Chrysler Airflow concept herald’s brands electric future starting in 2025

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Chrysler has looked a little moribund in recent years but that’s set to change under the guidance of new parent company Stellantis.

The brand plans to go the full-electric route by as early as 2028, and will launch its first electric car by 2025. As a preview of what that electric future might be like, Chrysler is presenting the Airflow concept at the 2022 Consumer Electronics Show getting underway in Las Vegas later today.

The Airflow is a sleek electric crossover with a claimed range of between 350 and 400 miles, plus fast-charging capability and Stellantis’ recently announced artificial intelligence-backed software platforms covering the car’s operating system (STLA Brain), infotainment system (STLA SmartCockpit), and self-driving system (STLA AutoDrive). Power comes from an electric motor at each axle, each rated at 201 hp.

The interior has an open and airy feel thanks to light tones and a wide panoramic sunroof. The highlight here is the new dash design which features three screens spanning almost the full width of the dash. There’s also a camera facing each seat, enabling occupants to participate in a video conference call if desired.

Chrysler Airflow concept

Chrysler Airflow concept

Chrysler Airflow concept

Chrysler Airflow concept

Chrysler Airflow concept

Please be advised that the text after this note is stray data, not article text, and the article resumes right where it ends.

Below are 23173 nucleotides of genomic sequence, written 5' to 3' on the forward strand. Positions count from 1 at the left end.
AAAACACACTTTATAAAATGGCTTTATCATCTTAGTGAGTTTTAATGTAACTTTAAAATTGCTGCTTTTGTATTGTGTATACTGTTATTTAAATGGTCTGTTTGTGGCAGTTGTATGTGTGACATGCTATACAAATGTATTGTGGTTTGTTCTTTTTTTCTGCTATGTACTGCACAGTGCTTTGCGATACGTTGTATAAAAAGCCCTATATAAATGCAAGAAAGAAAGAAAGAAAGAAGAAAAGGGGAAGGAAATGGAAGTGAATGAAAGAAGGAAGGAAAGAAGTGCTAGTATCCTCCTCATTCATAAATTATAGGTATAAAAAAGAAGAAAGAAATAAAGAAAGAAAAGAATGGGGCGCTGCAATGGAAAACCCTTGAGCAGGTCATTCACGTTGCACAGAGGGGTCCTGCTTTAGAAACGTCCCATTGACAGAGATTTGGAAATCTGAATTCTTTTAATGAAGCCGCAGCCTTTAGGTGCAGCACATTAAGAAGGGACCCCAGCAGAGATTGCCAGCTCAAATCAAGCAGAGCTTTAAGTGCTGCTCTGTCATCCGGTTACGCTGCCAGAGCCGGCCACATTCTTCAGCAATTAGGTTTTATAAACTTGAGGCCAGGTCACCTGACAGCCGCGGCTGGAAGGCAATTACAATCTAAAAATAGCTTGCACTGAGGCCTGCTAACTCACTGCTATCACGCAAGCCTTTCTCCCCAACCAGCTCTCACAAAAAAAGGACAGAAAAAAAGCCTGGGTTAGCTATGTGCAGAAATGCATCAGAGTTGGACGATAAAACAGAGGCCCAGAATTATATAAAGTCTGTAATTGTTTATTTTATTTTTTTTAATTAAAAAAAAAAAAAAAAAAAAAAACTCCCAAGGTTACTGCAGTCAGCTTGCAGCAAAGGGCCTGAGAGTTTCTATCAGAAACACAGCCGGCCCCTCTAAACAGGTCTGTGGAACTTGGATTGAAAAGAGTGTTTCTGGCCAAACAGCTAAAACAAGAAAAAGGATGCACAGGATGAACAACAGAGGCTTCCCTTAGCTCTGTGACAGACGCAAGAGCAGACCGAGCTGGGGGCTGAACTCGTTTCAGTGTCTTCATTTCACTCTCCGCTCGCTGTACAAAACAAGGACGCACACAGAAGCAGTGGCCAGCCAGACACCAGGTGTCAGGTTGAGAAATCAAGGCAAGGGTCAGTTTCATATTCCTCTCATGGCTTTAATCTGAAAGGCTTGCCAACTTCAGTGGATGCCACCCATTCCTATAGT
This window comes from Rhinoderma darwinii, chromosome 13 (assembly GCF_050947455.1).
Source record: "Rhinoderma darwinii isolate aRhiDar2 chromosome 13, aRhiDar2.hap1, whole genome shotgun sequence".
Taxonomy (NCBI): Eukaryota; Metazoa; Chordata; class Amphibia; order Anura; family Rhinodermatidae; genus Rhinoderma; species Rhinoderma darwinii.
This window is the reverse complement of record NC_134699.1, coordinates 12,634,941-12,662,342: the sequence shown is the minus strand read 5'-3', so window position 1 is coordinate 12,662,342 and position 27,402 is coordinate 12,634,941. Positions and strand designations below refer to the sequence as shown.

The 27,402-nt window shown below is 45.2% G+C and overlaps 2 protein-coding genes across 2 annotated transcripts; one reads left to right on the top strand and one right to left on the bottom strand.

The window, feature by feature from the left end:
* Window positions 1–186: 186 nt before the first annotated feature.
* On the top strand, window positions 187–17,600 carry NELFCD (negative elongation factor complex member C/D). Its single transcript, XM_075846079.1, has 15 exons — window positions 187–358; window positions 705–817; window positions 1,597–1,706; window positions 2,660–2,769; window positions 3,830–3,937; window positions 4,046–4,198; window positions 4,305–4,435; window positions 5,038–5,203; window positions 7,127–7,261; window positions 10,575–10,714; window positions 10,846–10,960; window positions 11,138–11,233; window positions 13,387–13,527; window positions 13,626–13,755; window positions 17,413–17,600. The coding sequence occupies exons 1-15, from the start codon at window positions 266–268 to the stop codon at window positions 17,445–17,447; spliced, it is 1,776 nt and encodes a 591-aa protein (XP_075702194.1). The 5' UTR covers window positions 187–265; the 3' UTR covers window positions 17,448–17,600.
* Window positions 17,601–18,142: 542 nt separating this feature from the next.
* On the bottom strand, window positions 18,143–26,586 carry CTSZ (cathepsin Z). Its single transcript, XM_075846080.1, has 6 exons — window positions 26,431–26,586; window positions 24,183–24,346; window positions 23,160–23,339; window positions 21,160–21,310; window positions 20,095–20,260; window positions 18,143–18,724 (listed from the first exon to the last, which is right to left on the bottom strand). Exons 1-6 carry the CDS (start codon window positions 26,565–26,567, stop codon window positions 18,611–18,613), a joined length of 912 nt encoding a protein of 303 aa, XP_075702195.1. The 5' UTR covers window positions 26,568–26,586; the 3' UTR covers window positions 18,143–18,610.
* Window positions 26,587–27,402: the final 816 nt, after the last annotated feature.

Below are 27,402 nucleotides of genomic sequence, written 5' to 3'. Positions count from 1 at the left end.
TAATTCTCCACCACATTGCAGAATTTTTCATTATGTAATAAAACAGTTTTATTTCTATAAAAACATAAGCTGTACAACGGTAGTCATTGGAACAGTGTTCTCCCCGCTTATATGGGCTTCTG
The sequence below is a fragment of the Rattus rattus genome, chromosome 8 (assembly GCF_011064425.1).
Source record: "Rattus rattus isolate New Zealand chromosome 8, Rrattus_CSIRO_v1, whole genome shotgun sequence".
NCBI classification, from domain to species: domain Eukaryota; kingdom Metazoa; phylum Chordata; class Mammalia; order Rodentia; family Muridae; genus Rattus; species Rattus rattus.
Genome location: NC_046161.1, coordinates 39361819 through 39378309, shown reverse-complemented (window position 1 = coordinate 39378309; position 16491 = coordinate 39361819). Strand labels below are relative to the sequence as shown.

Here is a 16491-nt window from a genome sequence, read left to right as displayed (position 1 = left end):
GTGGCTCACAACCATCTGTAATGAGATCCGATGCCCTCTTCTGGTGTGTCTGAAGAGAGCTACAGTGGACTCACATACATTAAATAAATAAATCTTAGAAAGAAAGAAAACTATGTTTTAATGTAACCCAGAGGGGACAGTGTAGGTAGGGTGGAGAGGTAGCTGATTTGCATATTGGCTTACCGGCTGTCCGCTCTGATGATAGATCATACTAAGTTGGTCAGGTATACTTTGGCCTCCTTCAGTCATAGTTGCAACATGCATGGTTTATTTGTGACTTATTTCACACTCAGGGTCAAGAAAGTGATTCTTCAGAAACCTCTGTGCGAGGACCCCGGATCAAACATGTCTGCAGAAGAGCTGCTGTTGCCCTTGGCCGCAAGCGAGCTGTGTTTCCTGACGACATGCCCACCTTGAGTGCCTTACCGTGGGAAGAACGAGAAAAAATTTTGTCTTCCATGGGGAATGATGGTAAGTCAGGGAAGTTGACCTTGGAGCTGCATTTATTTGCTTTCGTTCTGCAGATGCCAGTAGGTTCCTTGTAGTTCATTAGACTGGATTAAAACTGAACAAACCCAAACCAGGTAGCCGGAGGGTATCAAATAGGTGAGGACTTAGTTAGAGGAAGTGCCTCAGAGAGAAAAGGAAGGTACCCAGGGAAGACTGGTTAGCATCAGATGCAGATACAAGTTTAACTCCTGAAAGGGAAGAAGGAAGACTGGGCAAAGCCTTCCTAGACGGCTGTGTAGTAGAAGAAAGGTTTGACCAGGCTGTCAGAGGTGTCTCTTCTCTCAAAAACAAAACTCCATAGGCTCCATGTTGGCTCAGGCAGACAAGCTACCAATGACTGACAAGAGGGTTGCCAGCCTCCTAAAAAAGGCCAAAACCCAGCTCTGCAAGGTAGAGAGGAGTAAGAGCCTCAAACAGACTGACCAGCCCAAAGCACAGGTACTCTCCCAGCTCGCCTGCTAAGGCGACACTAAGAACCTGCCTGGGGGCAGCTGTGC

Chrysler Airflow concept

Chrysler also mentions that the Airflow is fitted with a self-driving system rated at Level 3 on the SAE scale of self-driving capability. Chrysler didn’t provide details on the situations in which the Airflow can handle itself, but the Level 3 rating indicates that, in certain situations, the concept can handle itself but requires the driver to be ready to take back control at any time.

Chrysler stopped short of confirming the Airflow for production, but new CEO Christine Feuell said in a statement that the concept previews technologies bound for future electric vehicles and that it represents the future direction of the brand—namely one that’s electrified and connected.

Fans of the brand will also recognize the link with the original Chrysler Airflow (actually a family of models) of the 1930s, which was the first production car designed for low aerodynamic drag using a wind tunnel. While it ended up being a sales dud, the Airflow is remembered today for its engineering innovation, many of which feature in modern cars. For example, it moved the engine forward, which improved passenger space. Passengers also sat between the axles, which improved comfort. Airline engineering principles also created a lighter, stiffer body, making the car fast for its day.

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